The History of Poland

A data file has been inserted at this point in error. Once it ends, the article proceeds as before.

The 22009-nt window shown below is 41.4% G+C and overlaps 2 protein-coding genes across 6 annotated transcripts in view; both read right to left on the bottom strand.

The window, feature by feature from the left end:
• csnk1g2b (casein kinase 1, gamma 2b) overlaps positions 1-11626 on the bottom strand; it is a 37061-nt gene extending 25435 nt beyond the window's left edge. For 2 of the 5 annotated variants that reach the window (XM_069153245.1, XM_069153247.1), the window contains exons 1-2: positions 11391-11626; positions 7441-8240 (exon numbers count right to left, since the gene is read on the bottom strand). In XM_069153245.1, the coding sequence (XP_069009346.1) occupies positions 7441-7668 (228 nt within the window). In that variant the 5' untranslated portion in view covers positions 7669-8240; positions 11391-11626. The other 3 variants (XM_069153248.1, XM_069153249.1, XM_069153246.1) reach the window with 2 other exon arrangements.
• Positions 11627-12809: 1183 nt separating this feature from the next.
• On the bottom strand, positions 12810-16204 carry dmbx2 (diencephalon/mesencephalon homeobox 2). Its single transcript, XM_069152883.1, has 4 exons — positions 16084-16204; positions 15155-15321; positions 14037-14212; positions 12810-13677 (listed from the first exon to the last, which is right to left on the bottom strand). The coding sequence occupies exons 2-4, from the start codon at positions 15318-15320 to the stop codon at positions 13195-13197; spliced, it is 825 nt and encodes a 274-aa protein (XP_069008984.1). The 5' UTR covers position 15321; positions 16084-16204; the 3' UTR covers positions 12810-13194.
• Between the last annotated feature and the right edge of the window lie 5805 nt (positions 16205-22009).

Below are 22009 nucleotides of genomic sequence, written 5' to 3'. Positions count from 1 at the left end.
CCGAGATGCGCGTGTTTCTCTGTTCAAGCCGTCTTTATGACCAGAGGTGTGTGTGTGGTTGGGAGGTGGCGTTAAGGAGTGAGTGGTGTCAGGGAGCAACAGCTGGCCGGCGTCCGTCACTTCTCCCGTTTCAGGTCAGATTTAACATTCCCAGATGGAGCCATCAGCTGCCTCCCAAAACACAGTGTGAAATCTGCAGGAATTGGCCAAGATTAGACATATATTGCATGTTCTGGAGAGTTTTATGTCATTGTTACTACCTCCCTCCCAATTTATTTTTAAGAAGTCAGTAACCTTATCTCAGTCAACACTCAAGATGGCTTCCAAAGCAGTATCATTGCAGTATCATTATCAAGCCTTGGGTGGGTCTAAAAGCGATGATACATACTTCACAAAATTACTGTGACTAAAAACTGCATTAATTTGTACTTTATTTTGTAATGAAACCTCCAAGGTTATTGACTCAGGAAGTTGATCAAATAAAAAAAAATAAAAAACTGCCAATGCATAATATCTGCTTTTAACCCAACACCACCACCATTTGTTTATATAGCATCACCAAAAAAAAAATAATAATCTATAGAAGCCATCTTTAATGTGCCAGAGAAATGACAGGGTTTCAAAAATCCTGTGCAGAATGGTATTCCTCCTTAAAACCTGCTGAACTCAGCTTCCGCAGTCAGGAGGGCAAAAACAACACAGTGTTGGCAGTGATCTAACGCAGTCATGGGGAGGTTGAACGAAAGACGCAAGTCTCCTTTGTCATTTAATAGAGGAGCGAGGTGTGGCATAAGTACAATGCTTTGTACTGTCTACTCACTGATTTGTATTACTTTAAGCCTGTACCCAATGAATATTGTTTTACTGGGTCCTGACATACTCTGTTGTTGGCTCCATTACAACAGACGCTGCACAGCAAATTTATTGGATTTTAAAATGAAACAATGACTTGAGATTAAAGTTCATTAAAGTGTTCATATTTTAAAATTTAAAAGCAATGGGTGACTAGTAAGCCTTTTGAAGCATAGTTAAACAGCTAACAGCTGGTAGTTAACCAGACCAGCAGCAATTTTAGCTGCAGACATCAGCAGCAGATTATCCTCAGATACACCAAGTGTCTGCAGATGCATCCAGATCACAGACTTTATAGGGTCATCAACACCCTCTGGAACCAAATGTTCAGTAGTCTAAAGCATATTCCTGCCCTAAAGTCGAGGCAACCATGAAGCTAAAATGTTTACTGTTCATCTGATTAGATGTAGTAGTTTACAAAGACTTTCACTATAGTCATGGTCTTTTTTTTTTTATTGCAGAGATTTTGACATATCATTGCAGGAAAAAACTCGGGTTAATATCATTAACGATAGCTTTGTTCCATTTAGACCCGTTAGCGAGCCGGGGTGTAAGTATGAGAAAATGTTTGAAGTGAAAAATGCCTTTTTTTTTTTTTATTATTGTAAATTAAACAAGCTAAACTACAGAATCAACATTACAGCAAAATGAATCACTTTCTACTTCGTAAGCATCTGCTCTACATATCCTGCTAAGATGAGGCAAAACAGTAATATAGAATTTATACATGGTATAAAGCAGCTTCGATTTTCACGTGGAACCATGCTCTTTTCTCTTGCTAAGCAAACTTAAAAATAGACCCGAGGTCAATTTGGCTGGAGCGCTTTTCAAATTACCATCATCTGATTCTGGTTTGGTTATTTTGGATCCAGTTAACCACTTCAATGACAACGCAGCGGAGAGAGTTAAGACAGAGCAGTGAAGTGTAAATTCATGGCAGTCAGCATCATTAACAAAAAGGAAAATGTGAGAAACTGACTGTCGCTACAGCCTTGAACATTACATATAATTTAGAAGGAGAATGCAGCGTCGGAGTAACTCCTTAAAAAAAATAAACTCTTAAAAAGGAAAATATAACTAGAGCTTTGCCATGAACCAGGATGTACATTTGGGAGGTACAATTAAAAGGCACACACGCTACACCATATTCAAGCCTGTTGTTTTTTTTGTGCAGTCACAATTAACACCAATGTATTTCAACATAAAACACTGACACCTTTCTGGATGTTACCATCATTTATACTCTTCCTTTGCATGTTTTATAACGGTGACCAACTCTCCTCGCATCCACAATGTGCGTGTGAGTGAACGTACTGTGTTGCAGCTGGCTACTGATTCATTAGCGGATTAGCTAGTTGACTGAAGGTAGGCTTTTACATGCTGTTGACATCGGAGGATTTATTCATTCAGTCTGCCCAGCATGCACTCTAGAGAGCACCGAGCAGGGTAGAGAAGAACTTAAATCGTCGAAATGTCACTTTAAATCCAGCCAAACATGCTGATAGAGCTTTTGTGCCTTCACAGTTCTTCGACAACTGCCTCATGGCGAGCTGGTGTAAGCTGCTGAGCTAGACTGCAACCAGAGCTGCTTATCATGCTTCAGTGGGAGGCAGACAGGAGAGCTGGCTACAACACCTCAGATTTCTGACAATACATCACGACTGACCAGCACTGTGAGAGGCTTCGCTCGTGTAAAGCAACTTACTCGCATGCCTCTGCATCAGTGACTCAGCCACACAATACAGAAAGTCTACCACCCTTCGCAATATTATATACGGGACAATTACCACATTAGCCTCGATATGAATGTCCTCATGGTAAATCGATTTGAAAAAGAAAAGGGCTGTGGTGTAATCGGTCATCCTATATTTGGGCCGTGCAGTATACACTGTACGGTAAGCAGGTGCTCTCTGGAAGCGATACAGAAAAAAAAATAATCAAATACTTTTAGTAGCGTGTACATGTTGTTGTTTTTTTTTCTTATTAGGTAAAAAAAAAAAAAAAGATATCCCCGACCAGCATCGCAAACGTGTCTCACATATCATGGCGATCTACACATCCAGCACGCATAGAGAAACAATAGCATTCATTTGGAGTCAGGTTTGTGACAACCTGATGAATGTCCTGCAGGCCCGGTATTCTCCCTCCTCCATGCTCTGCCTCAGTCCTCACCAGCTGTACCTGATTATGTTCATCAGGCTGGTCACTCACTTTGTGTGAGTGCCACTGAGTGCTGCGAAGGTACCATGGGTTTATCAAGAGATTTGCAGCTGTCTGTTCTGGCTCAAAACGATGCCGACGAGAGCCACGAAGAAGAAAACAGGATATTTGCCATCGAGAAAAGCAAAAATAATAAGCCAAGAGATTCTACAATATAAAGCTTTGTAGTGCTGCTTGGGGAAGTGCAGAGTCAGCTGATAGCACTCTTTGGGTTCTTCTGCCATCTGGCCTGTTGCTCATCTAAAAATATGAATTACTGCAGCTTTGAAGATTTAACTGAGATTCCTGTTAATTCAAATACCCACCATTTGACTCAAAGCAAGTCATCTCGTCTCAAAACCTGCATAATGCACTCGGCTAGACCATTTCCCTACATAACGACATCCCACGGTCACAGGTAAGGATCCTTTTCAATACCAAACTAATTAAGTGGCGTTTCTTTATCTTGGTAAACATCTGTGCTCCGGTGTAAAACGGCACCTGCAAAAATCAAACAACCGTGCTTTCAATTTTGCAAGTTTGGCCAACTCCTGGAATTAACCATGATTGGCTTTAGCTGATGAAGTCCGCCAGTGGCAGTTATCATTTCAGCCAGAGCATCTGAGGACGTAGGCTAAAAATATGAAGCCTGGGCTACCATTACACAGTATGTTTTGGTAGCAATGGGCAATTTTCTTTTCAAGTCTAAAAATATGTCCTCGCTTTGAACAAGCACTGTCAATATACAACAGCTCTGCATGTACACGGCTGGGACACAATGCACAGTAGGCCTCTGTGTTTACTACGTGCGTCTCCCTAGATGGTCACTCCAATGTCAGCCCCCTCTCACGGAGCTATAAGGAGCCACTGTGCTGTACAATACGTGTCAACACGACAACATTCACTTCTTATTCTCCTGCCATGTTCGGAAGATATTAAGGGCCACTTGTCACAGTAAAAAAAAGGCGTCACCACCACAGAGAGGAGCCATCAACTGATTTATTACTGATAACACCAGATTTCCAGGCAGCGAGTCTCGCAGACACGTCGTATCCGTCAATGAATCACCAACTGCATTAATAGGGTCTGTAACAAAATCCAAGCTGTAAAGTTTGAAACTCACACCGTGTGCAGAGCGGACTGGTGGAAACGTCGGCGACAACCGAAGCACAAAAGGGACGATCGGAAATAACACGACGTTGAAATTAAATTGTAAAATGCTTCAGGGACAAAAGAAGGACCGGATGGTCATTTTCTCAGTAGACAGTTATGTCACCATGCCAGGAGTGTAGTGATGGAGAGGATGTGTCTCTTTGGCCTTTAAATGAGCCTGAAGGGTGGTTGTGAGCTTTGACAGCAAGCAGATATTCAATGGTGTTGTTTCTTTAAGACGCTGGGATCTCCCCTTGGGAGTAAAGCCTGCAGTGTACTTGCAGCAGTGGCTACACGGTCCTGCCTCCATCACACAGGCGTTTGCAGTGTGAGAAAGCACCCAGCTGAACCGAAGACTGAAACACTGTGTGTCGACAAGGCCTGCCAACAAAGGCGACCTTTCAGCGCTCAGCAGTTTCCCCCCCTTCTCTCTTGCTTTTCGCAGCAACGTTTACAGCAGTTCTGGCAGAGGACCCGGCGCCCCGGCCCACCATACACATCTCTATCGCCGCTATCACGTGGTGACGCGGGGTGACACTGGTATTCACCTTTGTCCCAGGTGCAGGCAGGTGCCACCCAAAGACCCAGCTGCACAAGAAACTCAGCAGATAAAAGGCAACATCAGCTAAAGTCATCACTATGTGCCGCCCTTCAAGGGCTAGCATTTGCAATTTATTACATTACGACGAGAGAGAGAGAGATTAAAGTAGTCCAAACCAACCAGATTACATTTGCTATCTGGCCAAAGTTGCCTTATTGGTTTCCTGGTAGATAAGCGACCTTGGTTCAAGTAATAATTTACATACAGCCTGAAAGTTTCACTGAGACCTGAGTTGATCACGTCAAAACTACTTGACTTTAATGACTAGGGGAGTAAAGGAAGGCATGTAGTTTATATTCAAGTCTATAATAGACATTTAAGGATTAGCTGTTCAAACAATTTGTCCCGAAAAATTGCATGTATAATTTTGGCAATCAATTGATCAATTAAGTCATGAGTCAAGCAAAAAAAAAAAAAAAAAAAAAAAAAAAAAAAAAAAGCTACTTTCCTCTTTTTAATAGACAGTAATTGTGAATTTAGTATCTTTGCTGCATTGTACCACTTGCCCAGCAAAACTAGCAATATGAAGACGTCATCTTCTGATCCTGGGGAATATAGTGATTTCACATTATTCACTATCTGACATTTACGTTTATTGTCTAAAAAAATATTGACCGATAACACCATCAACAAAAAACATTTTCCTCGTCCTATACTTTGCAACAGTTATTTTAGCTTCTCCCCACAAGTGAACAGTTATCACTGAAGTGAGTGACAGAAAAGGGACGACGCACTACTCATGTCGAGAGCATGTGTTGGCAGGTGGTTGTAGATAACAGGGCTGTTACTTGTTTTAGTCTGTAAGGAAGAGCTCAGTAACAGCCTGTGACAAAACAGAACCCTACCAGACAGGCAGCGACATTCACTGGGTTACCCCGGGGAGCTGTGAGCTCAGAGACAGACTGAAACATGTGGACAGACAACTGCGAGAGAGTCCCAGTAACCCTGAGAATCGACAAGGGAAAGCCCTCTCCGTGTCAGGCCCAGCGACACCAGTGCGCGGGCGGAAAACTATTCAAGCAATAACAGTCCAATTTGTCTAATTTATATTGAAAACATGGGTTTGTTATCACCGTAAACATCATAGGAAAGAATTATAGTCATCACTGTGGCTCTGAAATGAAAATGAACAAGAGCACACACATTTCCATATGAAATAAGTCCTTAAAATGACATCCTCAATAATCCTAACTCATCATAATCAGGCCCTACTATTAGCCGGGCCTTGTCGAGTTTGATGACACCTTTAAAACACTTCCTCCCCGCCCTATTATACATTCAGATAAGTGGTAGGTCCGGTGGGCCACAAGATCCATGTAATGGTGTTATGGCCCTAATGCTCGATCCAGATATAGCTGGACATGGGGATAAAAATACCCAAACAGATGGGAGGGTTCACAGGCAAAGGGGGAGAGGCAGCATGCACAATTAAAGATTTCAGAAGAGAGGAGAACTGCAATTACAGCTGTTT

Amidst the incessant influx of the Asiatic nations into Europe, during the slow decline of the Roman empire, and the migrations occasioned by their arrival, we should vainly attempt to trace the descent of the Poles. Whether they are derived from the Sarmatians, who, though likewise of Asiatic origin, were located on both sides of the Vistula long before the irruptions of the kindred barbarians, or from some horde of the latter, or, a still more probable hypothesis, from an amalgamation of the natives and new comers, must for ever remain doubtful. All that we can know with certainty is, that they formed part of the great Slavonic family which stretched from the Baltic to the Adriatic, and from the Elbe to the mouth of the Borysthenes. As vainly should we endeavour, from historic testimony alone, to ascertain the origin of this generic term slave, and the universality of its application. Conjecture may tell us, that as some of the more powerful tribes adopted it to denote their success in arms (its signification is glorious), other tribes, conceiving that their bravery entitled them to the same enviable appellation, assumed it likewise. It might thus become the common denomination of the old and new inhabitants, of the victors and the vanquished; the more readily, as most of the tribes comprehended under it well knew that the same cradle had once contained them. Other people, indeed, as the Huns or the Avars, subsequently arrived from more remote regions of Asia, and in the places where they forcibly settled, introduced a considerable modification of customs and of language: hence the diversity in both among the Slavonic nations—a diversity which has induced some writers to deny the identity of their common origin. But as, in the silence of history, affinity of language will best explain the kindred of nations, and will best assist us to trace their migrations, no fact can be more indisputable than that most of the tribes included in the generic term slavi were derived from the same common source, however various the respective periods of their arrival, and whatever changes were in consequence produced by struggles with the nations, by intestine wars, and by the irruption of other hordes dissimilar in manners and in speech. Between the Pole and the Russian is this kindred relation striking; and though it is fainter among the Hungarians from their incorporation with the followers of Attila, and among the Bohemians, from their long intercourse with the Teutonic nations, it is yet easily discernible...